What if we could empower communities worldwide to form networks supporting the core beliefs of Sustainability? What if we could unite local businesses, leaders, artists, teachers, suppliers and every day civilians? What if there was a website that compiled data about all the sustainable businesses in your area? Guess what…it exists! Look no further than The Green Map! The Green Map is a tool developed by Thomas Turnbull, Lela Prasa, Wendy E. Brawer, Marissa Feinberg and many other contributors of The Green Map Organization. The mission of the Green Map is to “engage communities worldwide in mapping green living, nature and cultural resources”.
Jan 27, 2016 | Uncategorized |
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by: Claire Partlow
Most people would agree the Industrial Revolution rapidly transformed the quality of life in the United States and created the concept of the “American Dream.” Industrialization of numerous countries around the world also took place around the same time. Overall, people around the world were overjoyed by the advancements in medicine, public education, and material wellbeing. However, innovation came at a price.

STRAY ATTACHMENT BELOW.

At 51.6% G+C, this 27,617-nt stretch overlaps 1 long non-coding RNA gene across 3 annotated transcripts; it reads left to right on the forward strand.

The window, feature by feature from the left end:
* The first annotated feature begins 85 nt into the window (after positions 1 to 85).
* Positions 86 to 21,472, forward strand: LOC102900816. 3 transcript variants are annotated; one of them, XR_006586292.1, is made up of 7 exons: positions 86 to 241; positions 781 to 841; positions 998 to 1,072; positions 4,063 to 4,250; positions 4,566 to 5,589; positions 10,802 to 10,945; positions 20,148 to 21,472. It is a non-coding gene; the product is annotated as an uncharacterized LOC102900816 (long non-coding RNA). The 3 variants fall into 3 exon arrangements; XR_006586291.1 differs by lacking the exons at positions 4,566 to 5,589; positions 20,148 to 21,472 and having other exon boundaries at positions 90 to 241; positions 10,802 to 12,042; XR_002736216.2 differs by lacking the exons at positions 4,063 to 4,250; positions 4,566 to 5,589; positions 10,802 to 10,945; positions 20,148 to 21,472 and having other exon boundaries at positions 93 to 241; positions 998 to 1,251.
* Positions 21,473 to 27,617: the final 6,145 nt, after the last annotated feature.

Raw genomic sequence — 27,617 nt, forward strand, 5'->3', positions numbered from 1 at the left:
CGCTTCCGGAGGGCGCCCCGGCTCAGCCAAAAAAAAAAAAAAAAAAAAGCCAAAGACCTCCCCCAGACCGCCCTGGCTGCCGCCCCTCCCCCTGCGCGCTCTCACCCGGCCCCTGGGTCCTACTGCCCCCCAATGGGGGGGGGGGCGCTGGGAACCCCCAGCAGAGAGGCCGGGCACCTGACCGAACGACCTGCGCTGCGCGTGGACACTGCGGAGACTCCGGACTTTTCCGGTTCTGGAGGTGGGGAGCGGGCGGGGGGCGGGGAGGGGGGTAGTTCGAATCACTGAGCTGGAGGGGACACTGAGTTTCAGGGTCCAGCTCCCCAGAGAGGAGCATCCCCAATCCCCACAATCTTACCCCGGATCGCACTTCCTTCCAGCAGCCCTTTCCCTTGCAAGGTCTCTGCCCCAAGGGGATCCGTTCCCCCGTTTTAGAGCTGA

Approximately 195 years later, the United States is “consuming 25 percent of the world’s fossil fuels with only 5 percent of the population” (Senge, 2008, p. 5). This lifestyle of mass-consumerism and overconsumption has devastated the natural environment and created global social inequity. Now we must reevaluate the ideologies that lead us to where we are.
According to Peter Senge’s The Necessary Revolution, humanity is destined for extinction if we don’t succeed in the notorious “80/20 Challenge”. Senge explains that the global community must succeed in reducing our greenhouse gas emissions by 80 percent in the next 20 years if we are to have a hope of saving the Earth from reaching the “tipping point” of ecological destruction.